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Innovative Hands-On Experience Enables High School Students to Step into World of Crime Scene Investigation
As part of the University’s annual Crime Scene Investigation Academy, high school students from across the country gained hands-on experience while learning how the field differs from what they might have seen on television.
Aug 10, 2021
By Renee Chmiel, Office of Marketing and Communications
Samantha Abraham has always looked up to her aunt, a chief medical examiner working in New Jersey and a University of New Haven alum. That’s why she was so curious and eager to learn more about the field and the University.
“My aunt’s work inspired me,” said Abraham, of Brooklyn, NY. “I often heard her talk about her career and her time earning her master’s degree at the University of New Haven, and I wanted to explore more.”
Abraham did just that as part of the University’s Crime Scene Investigation Academy. During the summer camp, she did everything from learning about the history of policing to investigating a mock crime scene. The two weeklong sessions offered students entering grades 9 through 12 a hands-on glimpse of what it would be like to be a crime scene investigator, while learning from professionals in the field.
Nevaeh Random, who will begin her senior year at West Haven High School this fall, says the academy was fun, and that her experience has affirmed that she does indeed want to pursue a career in crime scene investigation.
“I have enjoyed learning about topics such as law and how to get search warrants,” she said. “I’ve always seen this on TV, and I wanted to learn more about it.”
‘I’m more interested in forensic science after this’
One of the big takeaways for students? CSI is not at all like what they might have seen on TV. Maria Torre, M.S., and Daniel Maxwell, MPA, the academy’s faculty advisers, hope that’s something students came to understand during their time at the University.
“The program gives them a realistic experience that combines academic and practical learning, as well as forensic science and criminal justice,” said Prof. Maxwell, a distinguished lecturer of criminal justice at the University. “They go over all the pieces of puzzle while learning who does what in an investigation. Students always learn a lot more than they expect.”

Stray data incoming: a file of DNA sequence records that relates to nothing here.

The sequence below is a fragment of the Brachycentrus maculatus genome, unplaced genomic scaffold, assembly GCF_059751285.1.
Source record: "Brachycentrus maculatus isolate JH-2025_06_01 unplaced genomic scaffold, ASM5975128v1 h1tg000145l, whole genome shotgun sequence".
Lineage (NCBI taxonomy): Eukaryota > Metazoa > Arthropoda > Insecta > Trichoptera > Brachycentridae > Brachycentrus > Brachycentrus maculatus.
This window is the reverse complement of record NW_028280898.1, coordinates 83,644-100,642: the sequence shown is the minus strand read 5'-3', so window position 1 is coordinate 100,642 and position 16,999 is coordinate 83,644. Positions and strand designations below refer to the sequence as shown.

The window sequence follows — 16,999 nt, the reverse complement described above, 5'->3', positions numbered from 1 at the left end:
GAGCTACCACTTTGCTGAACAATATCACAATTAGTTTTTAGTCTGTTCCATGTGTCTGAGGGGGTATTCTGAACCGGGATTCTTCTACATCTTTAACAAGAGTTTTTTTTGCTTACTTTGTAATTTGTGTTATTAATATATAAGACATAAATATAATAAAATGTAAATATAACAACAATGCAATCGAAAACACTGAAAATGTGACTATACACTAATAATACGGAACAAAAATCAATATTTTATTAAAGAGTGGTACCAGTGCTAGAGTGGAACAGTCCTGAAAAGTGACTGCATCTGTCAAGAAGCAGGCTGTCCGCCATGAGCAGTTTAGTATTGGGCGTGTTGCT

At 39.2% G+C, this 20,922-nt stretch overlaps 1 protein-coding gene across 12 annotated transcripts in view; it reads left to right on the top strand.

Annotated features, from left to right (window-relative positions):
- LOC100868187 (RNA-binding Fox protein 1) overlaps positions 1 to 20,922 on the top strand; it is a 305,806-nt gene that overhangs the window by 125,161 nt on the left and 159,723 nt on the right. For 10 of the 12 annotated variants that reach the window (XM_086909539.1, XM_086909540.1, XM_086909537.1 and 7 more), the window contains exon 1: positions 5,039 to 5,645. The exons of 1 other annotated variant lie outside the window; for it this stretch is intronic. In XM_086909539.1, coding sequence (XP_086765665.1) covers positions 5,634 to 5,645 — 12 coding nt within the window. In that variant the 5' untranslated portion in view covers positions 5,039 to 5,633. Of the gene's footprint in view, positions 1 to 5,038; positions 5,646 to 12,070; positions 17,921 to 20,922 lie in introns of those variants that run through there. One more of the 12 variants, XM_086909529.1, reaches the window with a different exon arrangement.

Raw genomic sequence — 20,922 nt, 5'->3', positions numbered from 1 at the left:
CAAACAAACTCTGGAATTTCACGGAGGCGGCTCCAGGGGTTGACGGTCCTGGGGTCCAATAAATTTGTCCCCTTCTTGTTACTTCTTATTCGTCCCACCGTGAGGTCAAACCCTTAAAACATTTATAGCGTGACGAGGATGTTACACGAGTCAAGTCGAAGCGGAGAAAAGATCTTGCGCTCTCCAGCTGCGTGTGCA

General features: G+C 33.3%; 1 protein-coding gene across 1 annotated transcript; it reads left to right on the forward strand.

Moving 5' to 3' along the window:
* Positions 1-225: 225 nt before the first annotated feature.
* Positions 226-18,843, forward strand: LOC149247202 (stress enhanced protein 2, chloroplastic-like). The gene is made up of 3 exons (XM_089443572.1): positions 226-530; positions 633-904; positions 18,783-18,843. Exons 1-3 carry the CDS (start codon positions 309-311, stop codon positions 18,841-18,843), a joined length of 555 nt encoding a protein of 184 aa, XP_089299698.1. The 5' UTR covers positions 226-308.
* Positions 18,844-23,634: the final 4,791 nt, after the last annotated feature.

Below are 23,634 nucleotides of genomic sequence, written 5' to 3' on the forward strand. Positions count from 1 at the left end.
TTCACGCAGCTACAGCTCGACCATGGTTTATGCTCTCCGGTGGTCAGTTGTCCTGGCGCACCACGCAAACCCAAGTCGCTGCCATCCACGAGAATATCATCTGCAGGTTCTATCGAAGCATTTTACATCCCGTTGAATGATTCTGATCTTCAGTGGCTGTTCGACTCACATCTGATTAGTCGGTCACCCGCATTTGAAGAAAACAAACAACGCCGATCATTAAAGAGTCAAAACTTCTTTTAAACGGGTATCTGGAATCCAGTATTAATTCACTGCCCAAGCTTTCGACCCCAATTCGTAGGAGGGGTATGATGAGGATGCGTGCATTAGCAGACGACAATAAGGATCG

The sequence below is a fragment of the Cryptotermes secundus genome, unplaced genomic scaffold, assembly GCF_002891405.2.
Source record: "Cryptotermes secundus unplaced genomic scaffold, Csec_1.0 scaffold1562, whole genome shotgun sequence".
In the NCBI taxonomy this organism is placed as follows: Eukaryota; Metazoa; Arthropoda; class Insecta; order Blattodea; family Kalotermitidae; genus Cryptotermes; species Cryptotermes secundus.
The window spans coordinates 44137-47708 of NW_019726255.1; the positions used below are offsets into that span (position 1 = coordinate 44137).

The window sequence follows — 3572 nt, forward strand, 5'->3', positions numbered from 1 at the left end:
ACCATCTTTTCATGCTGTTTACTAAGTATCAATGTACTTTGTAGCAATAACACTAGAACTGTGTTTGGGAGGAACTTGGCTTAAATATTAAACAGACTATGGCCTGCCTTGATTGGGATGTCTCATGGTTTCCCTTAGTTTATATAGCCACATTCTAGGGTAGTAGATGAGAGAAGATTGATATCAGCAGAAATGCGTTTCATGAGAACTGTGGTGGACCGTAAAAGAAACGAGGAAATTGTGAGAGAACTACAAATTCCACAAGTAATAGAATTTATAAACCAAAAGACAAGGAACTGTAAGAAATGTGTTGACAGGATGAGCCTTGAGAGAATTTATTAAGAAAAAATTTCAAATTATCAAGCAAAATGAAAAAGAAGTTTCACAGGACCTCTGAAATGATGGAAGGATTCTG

The CSI Academy offered a variety of hands-on experiences, including laboratory activities and the opportunity to investigate a mock crime scene. Students donned protective gear, including gloves and goggles, as they photographed the “crime scene” in the University’s crime scene house. They also took collected and packaged evidence, and documented what they found.
“It’s been great to learn about the process of crime scene investigation while doing it in a real situation,” said Juliana Fiumidinisi, a Stratford, Conn. resident and a rising sophomore. “I’ve learned it’s harder to get all the evidence than it appears on TV. There are so many details to pay attention to, and evidence really does impact what happens in court. I’m more interested in exploring a career in forensic science after this.”
‘I wanted to gain field experience’
Law was also an important focus of the academy. Students learned about constitutional law, engaging in discussions about the fourth amendment and learning how to follow proper procedures while investigating a crime. Their weeklong experience culminated in a presentation of their findings to a panel in a courtroom setting. The panel included real investigators – and the students’ parents.
“The presentation is one of the most exciting parts of this experience for me,” said Prof. Torre. “I love seeing the students put it all together, and how they absorbed everything they learned. I want them to gain a realistic idea of what is done in crime scene investigations and why science plays such an important role.”
Students came from as far away as California to take part in the academy, learning, among many skills, how to cast footwear impressions and how to write a search warrant. For Nate Varda, a Brookfield, Conn. native, the most exciting part of the week was the fieldwork, and he enjoyed going through the steps of finding and recording evidence.
“I’ve always been into forensic science, and I wanted to gain field experience,” said Varda, a rising senior. “I also wanted to learn more about the University of New Haven. I wanted to see if this would raise my interest in the field, and it definitely has. It’s very interesting.”